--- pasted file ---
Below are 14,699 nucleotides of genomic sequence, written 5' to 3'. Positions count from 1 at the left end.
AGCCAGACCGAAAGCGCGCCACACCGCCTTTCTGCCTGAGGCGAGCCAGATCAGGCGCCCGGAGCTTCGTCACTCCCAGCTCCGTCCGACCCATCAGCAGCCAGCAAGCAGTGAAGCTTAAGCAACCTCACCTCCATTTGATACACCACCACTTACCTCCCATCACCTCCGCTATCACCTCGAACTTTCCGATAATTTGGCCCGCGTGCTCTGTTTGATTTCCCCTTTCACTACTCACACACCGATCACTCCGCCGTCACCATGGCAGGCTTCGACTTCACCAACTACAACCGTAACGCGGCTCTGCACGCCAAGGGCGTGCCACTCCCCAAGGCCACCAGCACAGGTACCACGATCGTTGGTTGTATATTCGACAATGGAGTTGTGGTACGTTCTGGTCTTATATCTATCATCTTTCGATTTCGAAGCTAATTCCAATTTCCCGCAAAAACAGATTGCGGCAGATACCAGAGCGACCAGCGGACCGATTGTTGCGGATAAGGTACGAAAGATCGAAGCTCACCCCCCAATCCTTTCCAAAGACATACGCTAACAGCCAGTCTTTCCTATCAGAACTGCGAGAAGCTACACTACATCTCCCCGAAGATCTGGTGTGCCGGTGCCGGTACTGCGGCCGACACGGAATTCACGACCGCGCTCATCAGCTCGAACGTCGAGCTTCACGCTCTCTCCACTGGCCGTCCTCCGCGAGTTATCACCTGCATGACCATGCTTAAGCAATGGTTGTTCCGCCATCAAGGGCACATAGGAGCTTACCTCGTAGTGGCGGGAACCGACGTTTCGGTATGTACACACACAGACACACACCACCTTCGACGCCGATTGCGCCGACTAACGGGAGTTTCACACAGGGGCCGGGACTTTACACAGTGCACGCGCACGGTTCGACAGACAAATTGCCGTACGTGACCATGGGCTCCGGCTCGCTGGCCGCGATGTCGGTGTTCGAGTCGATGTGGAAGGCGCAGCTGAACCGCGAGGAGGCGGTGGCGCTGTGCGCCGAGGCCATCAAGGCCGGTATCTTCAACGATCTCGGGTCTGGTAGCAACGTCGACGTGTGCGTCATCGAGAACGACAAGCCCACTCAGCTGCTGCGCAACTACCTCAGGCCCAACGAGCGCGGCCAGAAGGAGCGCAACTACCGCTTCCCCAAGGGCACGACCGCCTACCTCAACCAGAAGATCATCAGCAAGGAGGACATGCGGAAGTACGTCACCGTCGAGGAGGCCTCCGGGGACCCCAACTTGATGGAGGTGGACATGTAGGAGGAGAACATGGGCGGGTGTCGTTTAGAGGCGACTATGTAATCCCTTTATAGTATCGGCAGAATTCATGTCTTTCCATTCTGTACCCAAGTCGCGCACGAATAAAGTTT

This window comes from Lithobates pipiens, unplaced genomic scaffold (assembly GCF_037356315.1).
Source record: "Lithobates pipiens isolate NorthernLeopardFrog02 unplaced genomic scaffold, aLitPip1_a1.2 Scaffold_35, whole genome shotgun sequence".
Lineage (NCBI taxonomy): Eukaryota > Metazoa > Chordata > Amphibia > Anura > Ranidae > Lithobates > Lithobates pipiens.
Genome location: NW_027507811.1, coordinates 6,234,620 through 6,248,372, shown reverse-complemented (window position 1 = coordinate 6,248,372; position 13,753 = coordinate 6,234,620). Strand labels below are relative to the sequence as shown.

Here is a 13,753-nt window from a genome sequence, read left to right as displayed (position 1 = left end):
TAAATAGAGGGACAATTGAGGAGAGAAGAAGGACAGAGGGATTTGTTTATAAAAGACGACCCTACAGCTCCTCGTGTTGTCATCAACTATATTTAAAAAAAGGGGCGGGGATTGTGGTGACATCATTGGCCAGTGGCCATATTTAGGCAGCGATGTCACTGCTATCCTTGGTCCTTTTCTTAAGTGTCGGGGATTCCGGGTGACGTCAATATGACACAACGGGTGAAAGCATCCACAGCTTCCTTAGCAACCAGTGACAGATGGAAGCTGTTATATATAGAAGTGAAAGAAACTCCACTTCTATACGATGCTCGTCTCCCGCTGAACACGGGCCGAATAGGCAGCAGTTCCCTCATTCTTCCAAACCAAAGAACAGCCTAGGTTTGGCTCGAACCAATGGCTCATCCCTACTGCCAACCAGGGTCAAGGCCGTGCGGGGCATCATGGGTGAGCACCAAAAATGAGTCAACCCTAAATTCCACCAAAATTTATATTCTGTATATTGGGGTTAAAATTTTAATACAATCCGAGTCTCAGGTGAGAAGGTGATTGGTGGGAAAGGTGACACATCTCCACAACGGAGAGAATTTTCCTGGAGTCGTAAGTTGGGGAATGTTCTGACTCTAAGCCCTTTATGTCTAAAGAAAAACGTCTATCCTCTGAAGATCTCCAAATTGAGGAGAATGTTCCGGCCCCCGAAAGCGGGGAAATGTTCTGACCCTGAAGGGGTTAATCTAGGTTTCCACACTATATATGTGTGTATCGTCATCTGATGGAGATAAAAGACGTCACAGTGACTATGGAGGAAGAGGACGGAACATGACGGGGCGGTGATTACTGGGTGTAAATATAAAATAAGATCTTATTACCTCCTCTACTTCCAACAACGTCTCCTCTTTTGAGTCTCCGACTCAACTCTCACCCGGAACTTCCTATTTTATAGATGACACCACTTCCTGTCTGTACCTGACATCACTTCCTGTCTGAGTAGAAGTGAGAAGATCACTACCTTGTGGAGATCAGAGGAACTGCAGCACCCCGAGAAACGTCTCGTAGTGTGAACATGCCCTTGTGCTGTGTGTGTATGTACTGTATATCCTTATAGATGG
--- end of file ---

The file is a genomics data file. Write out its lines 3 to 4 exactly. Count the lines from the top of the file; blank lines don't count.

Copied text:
This window comes from Lithobates pipiens, unplaced genomic scaffold (assembly GCF_037356315.1).
Source record: "Lithobates pipiens isolate NorthernLeopardFrog02 unplaced genomic scaffold, aLitPip1_a1.2 Scaffold_35, whole genome shotgun sequence".